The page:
It hurts when that money leaves your bank account. But where does it go?

Michael Lind is in the midst of a three-part series over at Salon on the rise of rentier capitalism in America, with some pretty unambiguous headlines (yesterday: “Private sector parasites”; today: “How rich ‘moochers’ hurt America”). His premise is that the true “takers” in America are not the impoverished families on food stamps or the retired workers using medicare. They are, among other people, the landlords who've been sitting comfortably on the other end of the astronomical uptick in rent prices we've been wringing our hands over here, here, here and here.

Last spring, The New York Times reported that rents in Manhattan had reached an all-time high. By September, our own Richard Florida noted that it had become cheaper to own a home than to rent one in every one of the country's 100 largest metros. Earlier this year, it appeared as if the average rent for an apartment in San Francisco had finally leveled off... at $2,741 a month.

We've thought a lot about what all of these numbers mean for families and young professionals who would like to move into (or stay within) increasingly unaffordable major metros. But Lind's writing puts a whole different perspective on the problem: What about all of the landlords who are now depositing this windfall, and without lifting a finger or remodeling a bathroom to get it?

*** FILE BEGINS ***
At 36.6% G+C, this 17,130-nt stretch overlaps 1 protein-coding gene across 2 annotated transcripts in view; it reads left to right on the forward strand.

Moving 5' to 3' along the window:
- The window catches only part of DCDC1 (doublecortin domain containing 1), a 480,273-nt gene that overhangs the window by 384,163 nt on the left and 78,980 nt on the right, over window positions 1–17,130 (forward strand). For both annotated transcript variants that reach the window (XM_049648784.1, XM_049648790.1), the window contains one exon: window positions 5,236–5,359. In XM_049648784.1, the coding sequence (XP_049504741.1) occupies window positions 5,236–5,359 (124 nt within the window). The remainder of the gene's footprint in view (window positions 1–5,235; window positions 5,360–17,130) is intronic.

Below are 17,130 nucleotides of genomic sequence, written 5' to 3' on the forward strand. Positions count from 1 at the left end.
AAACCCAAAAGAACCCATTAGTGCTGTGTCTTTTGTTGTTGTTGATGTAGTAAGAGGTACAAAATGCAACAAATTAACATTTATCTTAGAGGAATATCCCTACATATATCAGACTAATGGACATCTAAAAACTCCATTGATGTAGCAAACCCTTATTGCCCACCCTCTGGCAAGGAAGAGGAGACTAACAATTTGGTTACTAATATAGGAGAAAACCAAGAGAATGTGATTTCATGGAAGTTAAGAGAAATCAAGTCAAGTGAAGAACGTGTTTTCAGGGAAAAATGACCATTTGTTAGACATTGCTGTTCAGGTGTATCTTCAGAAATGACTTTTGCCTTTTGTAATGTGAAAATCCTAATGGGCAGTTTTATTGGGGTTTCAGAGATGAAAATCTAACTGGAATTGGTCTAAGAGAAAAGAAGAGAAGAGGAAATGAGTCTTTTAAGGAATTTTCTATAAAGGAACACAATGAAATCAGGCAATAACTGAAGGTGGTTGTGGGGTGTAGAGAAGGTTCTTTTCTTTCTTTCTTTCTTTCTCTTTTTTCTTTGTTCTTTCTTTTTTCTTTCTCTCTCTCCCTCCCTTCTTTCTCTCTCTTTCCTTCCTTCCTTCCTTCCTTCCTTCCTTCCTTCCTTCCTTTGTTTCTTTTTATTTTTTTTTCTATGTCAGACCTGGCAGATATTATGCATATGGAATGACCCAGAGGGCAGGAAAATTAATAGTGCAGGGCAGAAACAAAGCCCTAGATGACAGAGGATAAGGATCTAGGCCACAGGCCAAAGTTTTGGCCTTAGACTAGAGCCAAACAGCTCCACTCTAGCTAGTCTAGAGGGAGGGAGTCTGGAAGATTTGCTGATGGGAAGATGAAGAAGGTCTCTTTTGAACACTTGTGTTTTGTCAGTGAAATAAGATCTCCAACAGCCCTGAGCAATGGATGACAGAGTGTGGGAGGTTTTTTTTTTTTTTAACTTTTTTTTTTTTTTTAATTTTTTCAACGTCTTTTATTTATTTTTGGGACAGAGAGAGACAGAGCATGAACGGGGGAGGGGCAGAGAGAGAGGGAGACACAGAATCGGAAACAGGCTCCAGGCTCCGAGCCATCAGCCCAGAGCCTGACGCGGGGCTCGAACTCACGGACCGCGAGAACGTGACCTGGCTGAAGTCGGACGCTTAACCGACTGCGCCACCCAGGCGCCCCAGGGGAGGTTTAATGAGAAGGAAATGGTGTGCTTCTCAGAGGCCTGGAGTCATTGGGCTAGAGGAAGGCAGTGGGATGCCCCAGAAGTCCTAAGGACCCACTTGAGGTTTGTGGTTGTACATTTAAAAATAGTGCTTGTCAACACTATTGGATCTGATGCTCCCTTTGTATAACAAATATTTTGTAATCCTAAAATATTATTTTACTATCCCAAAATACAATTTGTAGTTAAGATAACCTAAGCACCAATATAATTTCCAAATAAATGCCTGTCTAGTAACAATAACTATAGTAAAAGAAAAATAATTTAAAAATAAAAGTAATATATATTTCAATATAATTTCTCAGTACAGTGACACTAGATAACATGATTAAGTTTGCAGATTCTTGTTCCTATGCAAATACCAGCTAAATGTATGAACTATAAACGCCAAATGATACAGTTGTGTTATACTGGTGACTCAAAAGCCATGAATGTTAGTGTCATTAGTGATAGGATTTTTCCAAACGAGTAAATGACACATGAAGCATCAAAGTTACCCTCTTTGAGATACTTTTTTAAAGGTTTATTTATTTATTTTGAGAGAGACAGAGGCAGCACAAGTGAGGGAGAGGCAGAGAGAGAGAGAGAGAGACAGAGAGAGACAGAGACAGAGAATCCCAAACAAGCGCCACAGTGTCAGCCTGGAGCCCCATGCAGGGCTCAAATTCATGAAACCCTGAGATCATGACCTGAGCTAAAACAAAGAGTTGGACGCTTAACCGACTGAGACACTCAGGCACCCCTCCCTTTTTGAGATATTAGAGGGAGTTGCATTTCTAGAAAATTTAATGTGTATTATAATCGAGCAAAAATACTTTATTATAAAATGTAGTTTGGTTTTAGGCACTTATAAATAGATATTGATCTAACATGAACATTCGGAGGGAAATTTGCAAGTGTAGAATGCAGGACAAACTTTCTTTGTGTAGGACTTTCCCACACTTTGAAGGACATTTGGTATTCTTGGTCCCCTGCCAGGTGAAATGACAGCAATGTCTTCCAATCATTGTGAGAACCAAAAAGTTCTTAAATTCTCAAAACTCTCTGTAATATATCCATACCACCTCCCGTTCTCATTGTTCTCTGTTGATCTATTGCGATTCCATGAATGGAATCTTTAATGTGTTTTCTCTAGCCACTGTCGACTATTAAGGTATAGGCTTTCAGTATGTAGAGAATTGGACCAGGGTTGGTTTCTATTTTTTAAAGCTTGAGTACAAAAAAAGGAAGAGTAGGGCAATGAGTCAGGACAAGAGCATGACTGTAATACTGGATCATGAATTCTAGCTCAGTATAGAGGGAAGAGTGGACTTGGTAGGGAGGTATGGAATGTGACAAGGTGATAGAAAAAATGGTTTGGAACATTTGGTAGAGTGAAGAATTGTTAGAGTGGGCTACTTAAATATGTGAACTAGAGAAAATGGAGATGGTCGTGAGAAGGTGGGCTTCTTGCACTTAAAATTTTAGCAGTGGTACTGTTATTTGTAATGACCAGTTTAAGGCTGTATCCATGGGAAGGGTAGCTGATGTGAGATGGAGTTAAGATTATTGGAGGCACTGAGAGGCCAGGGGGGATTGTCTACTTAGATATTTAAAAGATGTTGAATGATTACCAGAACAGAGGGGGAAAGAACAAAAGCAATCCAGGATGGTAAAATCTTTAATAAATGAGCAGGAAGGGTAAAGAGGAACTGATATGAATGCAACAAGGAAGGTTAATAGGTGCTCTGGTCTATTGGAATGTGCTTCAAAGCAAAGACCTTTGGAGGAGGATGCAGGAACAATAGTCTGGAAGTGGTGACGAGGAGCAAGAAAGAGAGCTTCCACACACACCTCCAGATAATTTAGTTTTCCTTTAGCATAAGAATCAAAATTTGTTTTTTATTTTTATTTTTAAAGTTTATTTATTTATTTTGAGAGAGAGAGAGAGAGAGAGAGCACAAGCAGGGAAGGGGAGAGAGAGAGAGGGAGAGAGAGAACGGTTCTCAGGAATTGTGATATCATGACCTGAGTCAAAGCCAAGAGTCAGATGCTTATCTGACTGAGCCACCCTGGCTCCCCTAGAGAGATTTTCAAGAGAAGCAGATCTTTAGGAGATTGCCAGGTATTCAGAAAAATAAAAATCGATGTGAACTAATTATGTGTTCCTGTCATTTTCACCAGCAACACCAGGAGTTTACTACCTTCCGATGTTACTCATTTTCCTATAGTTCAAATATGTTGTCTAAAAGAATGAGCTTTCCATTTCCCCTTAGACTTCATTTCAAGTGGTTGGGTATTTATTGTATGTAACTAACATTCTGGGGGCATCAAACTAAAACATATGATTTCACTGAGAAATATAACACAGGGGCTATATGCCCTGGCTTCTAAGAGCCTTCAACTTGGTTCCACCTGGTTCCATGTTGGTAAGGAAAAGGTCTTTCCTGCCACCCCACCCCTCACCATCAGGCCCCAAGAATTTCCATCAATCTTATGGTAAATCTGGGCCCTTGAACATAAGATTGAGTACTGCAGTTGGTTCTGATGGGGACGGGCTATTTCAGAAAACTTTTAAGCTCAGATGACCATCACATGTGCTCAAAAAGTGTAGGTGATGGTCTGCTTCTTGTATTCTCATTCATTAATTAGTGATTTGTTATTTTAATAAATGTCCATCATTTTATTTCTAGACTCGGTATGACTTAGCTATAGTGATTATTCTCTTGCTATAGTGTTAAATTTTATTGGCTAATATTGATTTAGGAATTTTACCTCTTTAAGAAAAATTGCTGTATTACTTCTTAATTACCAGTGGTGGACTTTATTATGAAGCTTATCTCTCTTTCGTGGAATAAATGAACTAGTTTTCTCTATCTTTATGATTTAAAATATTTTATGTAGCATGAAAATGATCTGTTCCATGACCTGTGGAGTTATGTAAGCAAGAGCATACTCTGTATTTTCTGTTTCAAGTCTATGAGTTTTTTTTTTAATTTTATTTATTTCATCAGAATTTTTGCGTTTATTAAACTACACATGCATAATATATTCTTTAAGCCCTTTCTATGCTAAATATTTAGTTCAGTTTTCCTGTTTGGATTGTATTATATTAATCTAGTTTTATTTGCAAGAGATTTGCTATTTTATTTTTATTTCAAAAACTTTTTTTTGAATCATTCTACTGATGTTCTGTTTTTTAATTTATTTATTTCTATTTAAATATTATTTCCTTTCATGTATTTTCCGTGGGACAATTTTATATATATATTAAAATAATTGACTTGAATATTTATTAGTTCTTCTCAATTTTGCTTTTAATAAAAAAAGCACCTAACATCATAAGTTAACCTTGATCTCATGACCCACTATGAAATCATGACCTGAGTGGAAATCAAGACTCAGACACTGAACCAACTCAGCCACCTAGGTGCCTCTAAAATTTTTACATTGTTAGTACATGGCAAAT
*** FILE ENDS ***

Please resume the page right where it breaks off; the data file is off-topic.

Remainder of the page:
While productive capitalists — “industrialists,” to use the old-fashioned term — need to be active and entrepreneurial in order to keep ahead of the competition, “rentiers” (the term for people whose income comes from rents, rather than profits) can enjoy a perpetual stream of income even if they are completely passive.

Landlords aren't the only "rentiers" in our economy. Lind uses the acronym FIRE to reference the broader sector of rent "takers" in the finance, insurance and real estate sectors. The fact that all of these people are doing so well right now means that massive flows of wealth in our economy are changing hands without the production of new tools or services or products, or really without the creation of any new value. Wealthy rentiers are growing wealthier without producing anything. Meanwhile, while you sit in your $3,000-a-month Manhattan studio, you're not funneling that money into sectors of the economy we would ostensibly like to spur, like technology (buy a new computer) or local business (try a new restaurant).

Lind again:

All of this suggests that, if we want a technology-driven, highly productive economy, we should encourage profit-making productive enterprises while cracking down on rent-extracting monopolies, whether they are natural products of geography and geology (real estate and energy and energy and mineral deposits) or artificial (chartered banks, professional licensing associations, labor unions, patents and copyrights). This is a valid distinction between “makers” and “takers.”

In the United States, he laments, we tend to view all money-making enterprises "as if they were equally productive and socially useful" simply because they make somebody money somewhere. And we seldom distinguish between wealth accumulated through passive means like rent collection or active (and riskier) efforts at doing... anything productive.

The fact that your rent is rising is hardly the fault of greedy landlords. They're extracting what the market will pay, and the market has gotten a lot tougher as more job-seekers have moved into certain cities, and as many people have been scared off of homeownership. But it's worth noting that as you dash off your next rent check, you're not the only one hurting. This isn't good for the economy, either.

Top image: Henryk Sadura/Shutterstock

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